Steven Universe’s creator just came out as non-binary
Steven Universe creator Rebecca Sugar has come out as non-binary.
The 31-year-old is the mind behind the popular American cartoon series, which has repeatedly earned praise for its portrayal of queer characters like lesbians Ruby and Sapphire, who got engaged earlier this month.
The Cartoon Network show’s groundbreaking depiction of the relationship has won praise from many – even as the programme has faced repeated censorship around the world over its LGBTQ content.
And in a revealing interview with NPR, Sugar revealed she was a non-binary woman, while speaking about how her identity has influenced Steven Universe.
Sugar, who has previously worked on Adventure Time and has been nominated for a Primetime Emmy Award five times, said: “One of the things that’s really important to me about the show is that the Gems are all non-binary women.
“They’re very specific and they’re coming from a world where they don’t really have the frame of reference. They’re coded female which is very important,” she added.
“I was really excited because I felt like I had not seen this.
“To make a show about a young boy who was looking up to these female-coded characters—they appear to be female, but they’re a little more representative of nonbinary women.”
She explained that the Gems, central characters in the show, “wouldn’t think of themselves as women, but they’re fine with being interpreted that way amongst humans.
“And I am also a non-binary woman, which has been really great to express myself through these characters because it’s very much how I have felt throughout my life.”
Sugar has previously explained the value of the on-screen visiblity.
Speaking in 2016, she said: “You can’t wait until kids have grown up to let them know that queer people exist.
“There’s this idea that that is something that should only be discussed with adults — that is completely wrong. If you wait to tell queer youth that it matters how they feel or that they are even a person, then it’s going to be too late!”
Sugar pointed out that Disney films have featured romantic themes and heteronormative love from a young age.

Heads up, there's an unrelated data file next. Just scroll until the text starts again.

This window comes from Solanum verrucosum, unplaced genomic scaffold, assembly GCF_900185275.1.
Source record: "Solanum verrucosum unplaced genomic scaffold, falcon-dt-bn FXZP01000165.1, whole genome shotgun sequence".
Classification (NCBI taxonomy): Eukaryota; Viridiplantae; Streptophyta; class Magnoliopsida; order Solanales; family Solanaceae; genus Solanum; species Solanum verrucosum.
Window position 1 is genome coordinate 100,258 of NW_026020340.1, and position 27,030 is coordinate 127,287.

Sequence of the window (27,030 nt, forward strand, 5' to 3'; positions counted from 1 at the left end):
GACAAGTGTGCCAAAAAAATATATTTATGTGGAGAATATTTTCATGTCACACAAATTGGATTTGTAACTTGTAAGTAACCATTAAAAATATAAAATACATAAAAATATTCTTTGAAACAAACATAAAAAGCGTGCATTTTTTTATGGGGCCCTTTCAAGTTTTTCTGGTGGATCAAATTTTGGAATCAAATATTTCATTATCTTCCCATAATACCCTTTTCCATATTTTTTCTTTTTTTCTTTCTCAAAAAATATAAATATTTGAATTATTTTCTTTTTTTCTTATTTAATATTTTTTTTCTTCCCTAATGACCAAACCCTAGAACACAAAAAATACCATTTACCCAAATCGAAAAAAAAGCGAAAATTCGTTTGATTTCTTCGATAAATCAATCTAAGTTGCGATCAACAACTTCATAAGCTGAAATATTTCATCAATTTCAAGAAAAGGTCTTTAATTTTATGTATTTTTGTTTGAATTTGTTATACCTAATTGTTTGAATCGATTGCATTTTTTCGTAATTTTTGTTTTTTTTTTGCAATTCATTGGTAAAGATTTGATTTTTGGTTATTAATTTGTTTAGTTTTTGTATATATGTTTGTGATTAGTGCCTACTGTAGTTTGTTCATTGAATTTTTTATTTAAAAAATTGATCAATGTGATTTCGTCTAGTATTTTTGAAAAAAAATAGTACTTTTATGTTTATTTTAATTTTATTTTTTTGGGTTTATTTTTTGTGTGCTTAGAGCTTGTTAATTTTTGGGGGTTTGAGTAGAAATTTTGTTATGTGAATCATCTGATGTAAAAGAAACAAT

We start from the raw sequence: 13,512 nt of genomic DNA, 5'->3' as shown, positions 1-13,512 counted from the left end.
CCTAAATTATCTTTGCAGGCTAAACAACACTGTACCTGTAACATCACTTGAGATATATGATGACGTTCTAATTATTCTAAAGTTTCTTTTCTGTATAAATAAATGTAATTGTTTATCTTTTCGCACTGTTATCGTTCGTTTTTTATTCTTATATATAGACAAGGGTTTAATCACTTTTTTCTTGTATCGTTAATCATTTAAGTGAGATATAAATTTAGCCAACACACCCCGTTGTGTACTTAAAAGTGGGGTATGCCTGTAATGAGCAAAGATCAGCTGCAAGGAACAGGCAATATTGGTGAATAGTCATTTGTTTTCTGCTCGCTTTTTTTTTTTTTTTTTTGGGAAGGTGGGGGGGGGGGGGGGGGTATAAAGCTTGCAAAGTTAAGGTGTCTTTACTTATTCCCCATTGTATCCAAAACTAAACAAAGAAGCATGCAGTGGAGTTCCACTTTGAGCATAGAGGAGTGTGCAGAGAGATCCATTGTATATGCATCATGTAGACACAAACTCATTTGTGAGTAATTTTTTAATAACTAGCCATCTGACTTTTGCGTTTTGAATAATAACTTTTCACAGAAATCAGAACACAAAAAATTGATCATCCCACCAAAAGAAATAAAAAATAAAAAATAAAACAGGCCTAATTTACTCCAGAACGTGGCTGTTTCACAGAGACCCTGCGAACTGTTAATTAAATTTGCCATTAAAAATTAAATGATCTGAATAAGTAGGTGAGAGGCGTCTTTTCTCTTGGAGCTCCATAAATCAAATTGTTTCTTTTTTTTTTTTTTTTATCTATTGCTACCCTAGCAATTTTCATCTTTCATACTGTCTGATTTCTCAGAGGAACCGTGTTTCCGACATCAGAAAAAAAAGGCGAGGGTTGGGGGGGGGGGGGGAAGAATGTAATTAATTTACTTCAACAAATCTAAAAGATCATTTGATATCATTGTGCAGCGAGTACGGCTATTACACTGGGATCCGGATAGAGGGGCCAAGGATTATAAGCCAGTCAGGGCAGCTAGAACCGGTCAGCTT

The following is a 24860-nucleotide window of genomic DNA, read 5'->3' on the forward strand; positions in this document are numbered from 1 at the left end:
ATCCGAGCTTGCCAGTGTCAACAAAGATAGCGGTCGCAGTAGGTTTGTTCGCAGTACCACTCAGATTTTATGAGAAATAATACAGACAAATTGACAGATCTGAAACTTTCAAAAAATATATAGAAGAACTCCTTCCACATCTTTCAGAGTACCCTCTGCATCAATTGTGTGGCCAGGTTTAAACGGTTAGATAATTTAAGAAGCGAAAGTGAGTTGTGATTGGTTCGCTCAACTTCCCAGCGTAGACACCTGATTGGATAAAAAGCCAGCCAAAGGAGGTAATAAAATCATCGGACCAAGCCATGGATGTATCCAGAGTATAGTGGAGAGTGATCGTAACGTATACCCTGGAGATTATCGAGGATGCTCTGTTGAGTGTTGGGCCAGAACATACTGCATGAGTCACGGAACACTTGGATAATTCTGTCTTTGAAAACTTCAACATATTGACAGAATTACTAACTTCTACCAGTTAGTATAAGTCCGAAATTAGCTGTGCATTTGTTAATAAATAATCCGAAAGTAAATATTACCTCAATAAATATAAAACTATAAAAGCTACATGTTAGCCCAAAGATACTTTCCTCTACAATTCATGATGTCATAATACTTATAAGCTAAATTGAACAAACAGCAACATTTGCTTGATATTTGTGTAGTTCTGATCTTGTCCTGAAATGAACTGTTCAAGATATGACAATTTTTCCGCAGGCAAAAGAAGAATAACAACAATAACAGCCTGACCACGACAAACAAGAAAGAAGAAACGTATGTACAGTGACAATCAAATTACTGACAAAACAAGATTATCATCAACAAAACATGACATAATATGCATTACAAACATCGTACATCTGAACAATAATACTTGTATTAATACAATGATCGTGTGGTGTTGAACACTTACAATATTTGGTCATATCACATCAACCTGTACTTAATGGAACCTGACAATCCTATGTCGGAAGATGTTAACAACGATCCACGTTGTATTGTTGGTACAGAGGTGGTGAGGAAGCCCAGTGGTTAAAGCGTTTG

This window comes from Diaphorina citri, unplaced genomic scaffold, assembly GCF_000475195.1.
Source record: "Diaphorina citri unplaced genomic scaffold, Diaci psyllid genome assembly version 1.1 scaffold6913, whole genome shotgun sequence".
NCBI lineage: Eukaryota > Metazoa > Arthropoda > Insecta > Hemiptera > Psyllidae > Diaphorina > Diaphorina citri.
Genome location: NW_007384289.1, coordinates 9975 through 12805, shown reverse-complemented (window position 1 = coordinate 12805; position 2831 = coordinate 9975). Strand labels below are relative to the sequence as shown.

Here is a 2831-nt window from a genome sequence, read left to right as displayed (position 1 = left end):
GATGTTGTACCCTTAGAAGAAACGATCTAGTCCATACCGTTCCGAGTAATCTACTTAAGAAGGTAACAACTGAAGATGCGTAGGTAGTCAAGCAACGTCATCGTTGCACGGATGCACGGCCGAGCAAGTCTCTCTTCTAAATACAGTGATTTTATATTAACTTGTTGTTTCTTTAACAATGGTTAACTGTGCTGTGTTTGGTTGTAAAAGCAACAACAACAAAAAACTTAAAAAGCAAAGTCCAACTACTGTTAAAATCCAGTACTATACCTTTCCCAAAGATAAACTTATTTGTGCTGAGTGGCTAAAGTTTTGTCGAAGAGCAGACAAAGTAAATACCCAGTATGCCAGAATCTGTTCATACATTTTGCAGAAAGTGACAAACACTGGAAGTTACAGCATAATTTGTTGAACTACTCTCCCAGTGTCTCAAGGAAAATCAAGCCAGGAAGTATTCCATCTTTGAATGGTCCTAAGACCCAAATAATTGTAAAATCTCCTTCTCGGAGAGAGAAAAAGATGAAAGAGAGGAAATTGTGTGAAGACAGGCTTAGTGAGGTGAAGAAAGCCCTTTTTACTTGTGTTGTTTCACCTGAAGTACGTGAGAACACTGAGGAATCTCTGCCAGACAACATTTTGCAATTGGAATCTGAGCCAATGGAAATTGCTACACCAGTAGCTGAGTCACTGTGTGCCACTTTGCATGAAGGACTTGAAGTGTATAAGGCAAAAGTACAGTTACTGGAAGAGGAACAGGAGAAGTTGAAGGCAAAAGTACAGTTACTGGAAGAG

She added: “I think a lot about fairy tales and Disney movies and the way that love is something that’s always discussed with children.
“You’re told that you should dream about love, about this fulfilling love that you’re going to have.
“The prince and Snow White aren’t someone’s parents, they’re someone you wanna be.
“You’re sort of dreaming about a future where you will find happiness. Why shouldn’t everyone that?
“I loved Disney movies when I was little, but I didn’t really feel like they were me, ever.”
Unlike Disney films, TV is experiencing a purple patch in terms of LGBT representation, with a report last year showing that there are more queer characters on TV than ever before.
If you’ve been watching Legends of Tomorrow, you will have also cheered at Sara Lance and Ava Sharpe kissing earlier this year to make their romance canon.
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Marvel’s Runaways also includes a lesbian superhero, in the shape of Karolina Dean, a main character who slowly realises her sexuality while also figuring out her powers.
And Freeform’s The Bold Type, a US drama about women who work at a feminist magazine in New York City, features a Muslim lesbian getting together with a queer black woman.
The show attracted praise for its representation of a lesbian couple involving two women of colour, one of whom unapologetically embraces their faith without feeling guilty about their sexuality.